The legalization of marijuana was just the beginning of what is soon to be hundreds of courts changing charges across cities adjusting to Proposition 64. The decriminalization of certain marijuana charges takes effect immediately and is impacting many residents. People who have been convicted of a marijuana-related crime can petition to have their convictions undone and/or reformed. Sacramento has about 75 of these cases and the state of California should have thousands.
Ken Marsullo, who worked at a Stockton dispensary for many years, was being charged with a felony for cultivation. Felonies commonly result in jail time, thousands of dollars in legislation, and a tarnished record. The new laws now make charges against Marsullo a misdemeanor.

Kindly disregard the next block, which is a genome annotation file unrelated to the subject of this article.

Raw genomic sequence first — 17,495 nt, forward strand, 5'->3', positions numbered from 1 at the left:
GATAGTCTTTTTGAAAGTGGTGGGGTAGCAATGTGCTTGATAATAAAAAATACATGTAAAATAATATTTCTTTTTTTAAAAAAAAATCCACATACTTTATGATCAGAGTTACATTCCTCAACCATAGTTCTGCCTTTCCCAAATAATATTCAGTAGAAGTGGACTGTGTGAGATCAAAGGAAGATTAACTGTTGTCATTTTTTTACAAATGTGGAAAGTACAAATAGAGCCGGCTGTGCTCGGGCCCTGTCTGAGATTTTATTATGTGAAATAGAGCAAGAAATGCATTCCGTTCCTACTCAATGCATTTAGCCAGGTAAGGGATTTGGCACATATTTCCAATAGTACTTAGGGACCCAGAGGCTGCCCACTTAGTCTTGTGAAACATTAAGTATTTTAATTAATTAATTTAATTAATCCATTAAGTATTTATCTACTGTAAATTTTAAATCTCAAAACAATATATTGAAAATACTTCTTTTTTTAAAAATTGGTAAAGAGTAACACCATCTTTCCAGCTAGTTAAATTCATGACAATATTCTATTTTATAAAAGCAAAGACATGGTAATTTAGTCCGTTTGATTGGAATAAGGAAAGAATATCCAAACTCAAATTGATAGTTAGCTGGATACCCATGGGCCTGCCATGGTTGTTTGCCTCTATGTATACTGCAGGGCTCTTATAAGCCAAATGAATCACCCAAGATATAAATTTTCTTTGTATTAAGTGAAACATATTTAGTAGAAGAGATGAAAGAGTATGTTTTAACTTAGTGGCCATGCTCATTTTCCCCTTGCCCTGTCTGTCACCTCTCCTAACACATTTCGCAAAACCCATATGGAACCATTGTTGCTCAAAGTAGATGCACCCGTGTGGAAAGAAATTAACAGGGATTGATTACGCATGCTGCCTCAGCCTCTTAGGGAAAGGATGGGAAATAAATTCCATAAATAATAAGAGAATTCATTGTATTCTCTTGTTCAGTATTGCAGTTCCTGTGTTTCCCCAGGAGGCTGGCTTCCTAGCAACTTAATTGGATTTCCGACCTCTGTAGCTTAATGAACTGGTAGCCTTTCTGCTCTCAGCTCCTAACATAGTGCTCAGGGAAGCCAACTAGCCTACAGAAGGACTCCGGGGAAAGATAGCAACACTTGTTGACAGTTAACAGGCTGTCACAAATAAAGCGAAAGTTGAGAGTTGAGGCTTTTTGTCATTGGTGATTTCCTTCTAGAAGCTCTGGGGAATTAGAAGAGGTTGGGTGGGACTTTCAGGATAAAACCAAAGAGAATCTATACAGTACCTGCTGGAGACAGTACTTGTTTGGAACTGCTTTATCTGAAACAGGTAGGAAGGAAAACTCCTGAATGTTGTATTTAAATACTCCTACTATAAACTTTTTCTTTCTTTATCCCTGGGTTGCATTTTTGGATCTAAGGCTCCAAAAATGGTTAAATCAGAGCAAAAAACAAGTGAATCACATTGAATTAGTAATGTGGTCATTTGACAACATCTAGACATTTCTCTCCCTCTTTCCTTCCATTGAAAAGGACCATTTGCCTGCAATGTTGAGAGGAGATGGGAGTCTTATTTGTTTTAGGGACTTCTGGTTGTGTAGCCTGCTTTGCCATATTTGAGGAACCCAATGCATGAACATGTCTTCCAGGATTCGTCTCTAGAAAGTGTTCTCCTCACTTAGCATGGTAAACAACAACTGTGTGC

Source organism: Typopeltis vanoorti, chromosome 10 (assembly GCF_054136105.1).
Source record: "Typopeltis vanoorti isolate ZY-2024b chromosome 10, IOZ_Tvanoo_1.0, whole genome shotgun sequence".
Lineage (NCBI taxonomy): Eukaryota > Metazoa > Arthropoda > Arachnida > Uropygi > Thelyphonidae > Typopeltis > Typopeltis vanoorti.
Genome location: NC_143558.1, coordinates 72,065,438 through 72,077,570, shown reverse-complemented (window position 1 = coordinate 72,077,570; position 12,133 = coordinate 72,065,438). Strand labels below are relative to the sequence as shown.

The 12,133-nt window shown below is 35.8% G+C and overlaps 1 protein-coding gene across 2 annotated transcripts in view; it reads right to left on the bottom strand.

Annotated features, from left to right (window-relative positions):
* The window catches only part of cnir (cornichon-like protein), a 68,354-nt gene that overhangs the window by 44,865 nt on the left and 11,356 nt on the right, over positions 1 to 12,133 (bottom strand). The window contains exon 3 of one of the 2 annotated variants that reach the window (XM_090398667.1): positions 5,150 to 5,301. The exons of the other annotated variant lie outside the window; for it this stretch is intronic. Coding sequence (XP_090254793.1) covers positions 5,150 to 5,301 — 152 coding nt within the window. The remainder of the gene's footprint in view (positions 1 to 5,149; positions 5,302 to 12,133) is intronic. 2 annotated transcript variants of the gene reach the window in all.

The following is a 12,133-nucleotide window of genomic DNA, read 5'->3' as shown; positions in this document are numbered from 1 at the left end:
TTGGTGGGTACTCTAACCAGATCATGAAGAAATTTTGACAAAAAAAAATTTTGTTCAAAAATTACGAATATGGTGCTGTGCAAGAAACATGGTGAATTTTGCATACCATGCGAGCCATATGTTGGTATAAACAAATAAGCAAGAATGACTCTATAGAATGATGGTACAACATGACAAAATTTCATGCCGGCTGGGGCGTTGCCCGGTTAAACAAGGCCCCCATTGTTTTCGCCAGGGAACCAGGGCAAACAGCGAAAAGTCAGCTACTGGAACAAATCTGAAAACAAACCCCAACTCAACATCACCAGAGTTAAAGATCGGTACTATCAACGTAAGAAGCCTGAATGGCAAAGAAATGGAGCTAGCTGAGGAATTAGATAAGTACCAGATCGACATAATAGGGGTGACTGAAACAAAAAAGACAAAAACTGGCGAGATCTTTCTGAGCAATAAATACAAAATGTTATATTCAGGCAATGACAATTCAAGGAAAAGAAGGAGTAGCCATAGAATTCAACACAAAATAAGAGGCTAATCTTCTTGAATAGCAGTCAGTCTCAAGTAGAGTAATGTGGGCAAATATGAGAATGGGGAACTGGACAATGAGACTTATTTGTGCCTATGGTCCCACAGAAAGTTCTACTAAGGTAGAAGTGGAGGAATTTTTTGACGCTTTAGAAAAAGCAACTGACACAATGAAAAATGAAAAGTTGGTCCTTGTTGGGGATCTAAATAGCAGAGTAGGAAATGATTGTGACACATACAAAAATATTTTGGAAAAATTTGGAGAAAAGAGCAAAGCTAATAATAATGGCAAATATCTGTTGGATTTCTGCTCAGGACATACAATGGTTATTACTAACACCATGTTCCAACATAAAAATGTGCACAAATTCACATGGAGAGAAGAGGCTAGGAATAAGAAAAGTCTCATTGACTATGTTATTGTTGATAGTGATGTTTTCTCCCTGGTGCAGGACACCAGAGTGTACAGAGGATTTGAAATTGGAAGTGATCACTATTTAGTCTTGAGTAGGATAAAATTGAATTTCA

“All this really happened unexpectedly,” said Ken Marsullo, “it really hasn’t been easy the last few months.”
Marsullo’s attorney Allen Sawyer stated, “Closes a lot of doors and forever impacts them and it could take a lifetime to try and undo that.”They’re not required to report that on job applications. It’s a lot easier to get an expungement. It’s a lot easier to move forward.”
Under the new law, cultivation is a misdemeanor with a fine of up to $500 and a maximum of six months in jail.
“Whatever was charged as a felony and should be a misdemeanor, we were reducing them to misdemeanors as they come along,” said Steve Grippi, the Deputy District Attorney in Sacramento County.
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